Experimental work

Multiphase Reactors Engineering and Applications Laboratory (mReal) research team at Missouri S&T designed and constructed a high pressure and temperature dual-channel facility, mimicking prismatic modular reactor (PMR), for natural circulation passive safety system heat transfer and gas dynamics investigations (Said et al. 2017). Implementation of the gas dispersion measurements using the gaseous tracer technique in this facility is technically challenging and will not produce reliable measurements in terms of residence time distributions (RTD). These difficulties arise from the following: 1) temperature limitations (the thermal conductivity detector component of the gaseous tracer technique cannot withstand temperature exceeds 40 °C), 2) accumulation of the gas tracer within the dual-channel at mReal (the dual-channel facility is a closed system under high pressure and temperature, and there is an opportunity for the accumulation of the tracer that will affect the measured signals repeatability), and 3) gas dispersion instrumentation vacuum pumping components would affect naturally-driven flow within the dual-channel facility. Hence, a separate effect cold-flow convergent channel was designed and developed for gas dispersion investigations mimicking naturally-driven upward flow within the riser coolant channel of the dual-channel facility. Therefore, this separate-effects convergent channel was designed with the guidance of local velocity measurements of the dual-channel facility operated under different heating intensities by implementing hot wire anemometry (HWA) measurement technique (Taha 2017). Each heating intensity in the dual-channel circulation loop facility for the riser channel is represented by air volumetric flow rate that is forced to flow through this developed convergent channel. In other words, naturally driven flow inside the dual-channel facility for the riser channel was mimicked by controlling forced flow through the convergent channel. Afterward, the convergent channel dimensions were calculated by using the previously reported air gas mean velocities and controlled volumetric flow rates. Table 1 shows actual velocities of the air as a coolant within the riser channel of the dual-channel circulation loop (from HWA measurements), and the mimicked one through the developed converged channel (cold flow conditions). It is worth mention that the values of average velocity in the convergent channel is achieved by adjusting the input volumetric air flow rate to the test section and that was a big challenge for such study. Figure 1 shows a schematic diagram of the convergent channel that is used for current experiments. The convergent channel is divided into three regions: A) lower mixing region (lower plenum) which will be modeled as ideal continuous stirred tank reactor (CSTR) to provide the inlet tracer concentration to the one-dimensional axial dispersion model (1D-ADM) as explained in the next sections, (B) upper mixing region (upper plenum) which is designed and developed for mimicking channel end effects (Said et al. 2017, Said et al. 2018a, Said et al. 2018b) as well as uniform sampling, and (C) core channel which mimics the riser channel without end effects. Stainlesss steel wire sponge has been used as a mixing material in the upper and lower plena. Preliminary experiments were performed to check the uniformity of mixing in the lower and upper plena (A&B). The sampling of the gas tracer was executed at different radial positions as: r/R = 0.0 (center of the convergent channel), r/R = 0.5, and r/R = 1.0 (near the wall surface of the convergent channel). Figure 2 shows that there were no significant differences in the measured signals of the gas tracer under the same operating conditions. This finding confirms that well-mixed conditions were achieved through lower and upper plena (A&B).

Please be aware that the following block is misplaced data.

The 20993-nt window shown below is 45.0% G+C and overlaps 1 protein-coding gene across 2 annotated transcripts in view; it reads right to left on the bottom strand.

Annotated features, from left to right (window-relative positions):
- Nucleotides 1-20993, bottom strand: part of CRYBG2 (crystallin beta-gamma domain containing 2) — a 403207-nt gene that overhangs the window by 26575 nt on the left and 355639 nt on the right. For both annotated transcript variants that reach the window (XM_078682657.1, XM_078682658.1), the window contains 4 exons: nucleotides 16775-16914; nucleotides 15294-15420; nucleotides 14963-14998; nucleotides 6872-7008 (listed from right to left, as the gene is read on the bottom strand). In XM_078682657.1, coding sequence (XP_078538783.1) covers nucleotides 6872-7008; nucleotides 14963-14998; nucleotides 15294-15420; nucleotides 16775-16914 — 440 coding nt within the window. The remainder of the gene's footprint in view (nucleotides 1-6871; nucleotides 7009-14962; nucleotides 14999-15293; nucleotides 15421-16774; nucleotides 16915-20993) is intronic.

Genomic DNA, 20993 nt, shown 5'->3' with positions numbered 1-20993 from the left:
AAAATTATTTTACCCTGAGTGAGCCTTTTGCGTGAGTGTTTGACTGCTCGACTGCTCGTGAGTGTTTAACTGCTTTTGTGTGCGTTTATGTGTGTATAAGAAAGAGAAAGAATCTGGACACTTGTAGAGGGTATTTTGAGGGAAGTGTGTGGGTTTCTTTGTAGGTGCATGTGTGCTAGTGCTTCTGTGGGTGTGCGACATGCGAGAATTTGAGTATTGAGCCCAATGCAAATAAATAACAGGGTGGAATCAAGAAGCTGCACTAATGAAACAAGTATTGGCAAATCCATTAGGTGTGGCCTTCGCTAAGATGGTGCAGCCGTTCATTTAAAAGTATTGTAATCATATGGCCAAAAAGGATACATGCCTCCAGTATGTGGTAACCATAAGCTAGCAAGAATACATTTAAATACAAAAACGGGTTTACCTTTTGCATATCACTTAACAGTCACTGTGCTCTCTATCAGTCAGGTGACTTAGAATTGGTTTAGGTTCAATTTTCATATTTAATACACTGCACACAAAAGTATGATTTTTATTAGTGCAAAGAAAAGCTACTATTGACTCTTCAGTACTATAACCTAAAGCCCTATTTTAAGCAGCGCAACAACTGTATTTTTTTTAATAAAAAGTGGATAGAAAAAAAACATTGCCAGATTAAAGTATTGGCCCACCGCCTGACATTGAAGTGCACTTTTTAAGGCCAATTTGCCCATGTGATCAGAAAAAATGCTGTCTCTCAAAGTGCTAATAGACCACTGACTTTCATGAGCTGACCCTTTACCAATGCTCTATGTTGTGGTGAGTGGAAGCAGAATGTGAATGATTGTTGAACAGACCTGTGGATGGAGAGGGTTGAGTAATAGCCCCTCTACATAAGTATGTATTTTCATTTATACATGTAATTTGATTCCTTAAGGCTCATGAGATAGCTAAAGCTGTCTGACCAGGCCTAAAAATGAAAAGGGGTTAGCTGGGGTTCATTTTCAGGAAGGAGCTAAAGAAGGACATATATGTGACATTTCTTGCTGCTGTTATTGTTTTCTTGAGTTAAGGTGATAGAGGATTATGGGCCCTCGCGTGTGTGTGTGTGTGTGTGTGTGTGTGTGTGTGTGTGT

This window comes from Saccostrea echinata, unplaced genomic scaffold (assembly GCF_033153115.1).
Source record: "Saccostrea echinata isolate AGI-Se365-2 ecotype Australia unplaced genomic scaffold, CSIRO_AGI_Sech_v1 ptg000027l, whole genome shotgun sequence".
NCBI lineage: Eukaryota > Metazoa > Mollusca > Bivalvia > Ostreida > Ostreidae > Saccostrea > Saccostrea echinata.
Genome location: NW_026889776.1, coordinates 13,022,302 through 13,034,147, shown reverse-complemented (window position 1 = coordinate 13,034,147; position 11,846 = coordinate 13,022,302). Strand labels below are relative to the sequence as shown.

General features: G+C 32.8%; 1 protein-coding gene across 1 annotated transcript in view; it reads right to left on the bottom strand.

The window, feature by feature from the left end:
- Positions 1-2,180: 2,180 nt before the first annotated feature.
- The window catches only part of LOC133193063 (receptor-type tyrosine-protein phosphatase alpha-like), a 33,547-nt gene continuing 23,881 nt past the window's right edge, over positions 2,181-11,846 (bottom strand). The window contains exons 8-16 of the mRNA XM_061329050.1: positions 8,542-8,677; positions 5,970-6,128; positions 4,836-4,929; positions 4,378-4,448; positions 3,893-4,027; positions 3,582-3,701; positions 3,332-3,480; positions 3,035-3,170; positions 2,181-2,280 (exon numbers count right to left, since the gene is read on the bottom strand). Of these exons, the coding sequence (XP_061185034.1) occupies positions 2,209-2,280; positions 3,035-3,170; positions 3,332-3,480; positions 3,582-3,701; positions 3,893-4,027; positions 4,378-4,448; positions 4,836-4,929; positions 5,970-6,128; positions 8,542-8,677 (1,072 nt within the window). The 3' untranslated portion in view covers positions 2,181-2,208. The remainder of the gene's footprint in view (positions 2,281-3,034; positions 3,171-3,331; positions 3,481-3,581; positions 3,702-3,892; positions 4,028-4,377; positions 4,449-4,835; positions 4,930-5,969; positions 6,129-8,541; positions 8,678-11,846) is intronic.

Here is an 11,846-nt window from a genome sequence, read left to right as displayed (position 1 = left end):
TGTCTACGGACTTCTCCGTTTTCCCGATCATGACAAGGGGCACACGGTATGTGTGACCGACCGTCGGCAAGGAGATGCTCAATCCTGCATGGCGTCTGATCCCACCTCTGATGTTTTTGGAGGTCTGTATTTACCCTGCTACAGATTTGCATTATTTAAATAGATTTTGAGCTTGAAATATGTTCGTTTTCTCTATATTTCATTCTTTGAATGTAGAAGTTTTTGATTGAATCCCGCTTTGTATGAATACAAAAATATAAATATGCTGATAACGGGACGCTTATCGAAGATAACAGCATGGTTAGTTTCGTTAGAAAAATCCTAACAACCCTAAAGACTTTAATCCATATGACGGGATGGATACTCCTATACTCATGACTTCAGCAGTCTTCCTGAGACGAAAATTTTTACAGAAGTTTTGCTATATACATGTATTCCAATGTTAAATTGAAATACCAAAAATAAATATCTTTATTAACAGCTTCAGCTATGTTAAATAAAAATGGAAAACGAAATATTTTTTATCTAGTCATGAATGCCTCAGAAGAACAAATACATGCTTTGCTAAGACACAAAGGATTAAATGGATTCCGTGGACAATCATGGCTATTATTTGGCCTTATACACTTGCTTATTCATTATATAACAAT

Values of the air velocity within the riser channel of the dual-channel facility and the convergent channel (separate-effect test section)

Heating intensity (W/m2) Non-dimensional length (Z/L) Velocity (m/s) in the dual-channel facility (hot flow system) Velocity (m/s) in the convergent channel – separate effect test section (cold flow system)
200 0.178 0.72 0.75
0.436 1.03 1.04
0.546 1.09 1.10
0.729 1.16 1.17
0.867 1.31 1.33
600 0.178 1.37 1.25
0.436 1.66 1.73
0.546 1.77 1.84
0.729 1.79 1.95
0.867 1.86 2.22
1000 0.17 8 1.65 1.50
0.436 2.26 2.08
0.546 2.37 2.21
0.729 2.42 2.35
0.867 2.17 2.67
1400 0.178 1.82 1.75
0.436 2.34 2.42
0.546 2.57 2.57
0.729 2.70 2.74
0.867 2.29 3.11
Figure 1. 

Schematic diagram for the separate effects convergent channel with a reference to the dual channel circulation loop (all dimensions in SI units: meter)

Figure 2. 

Residence time distribution (RTD) of the upper plenum for different sampling radial positions at volumetric air flow rate of 0.0034 m3/s for measurement–1 (I1-S)

Gaseous tracer technique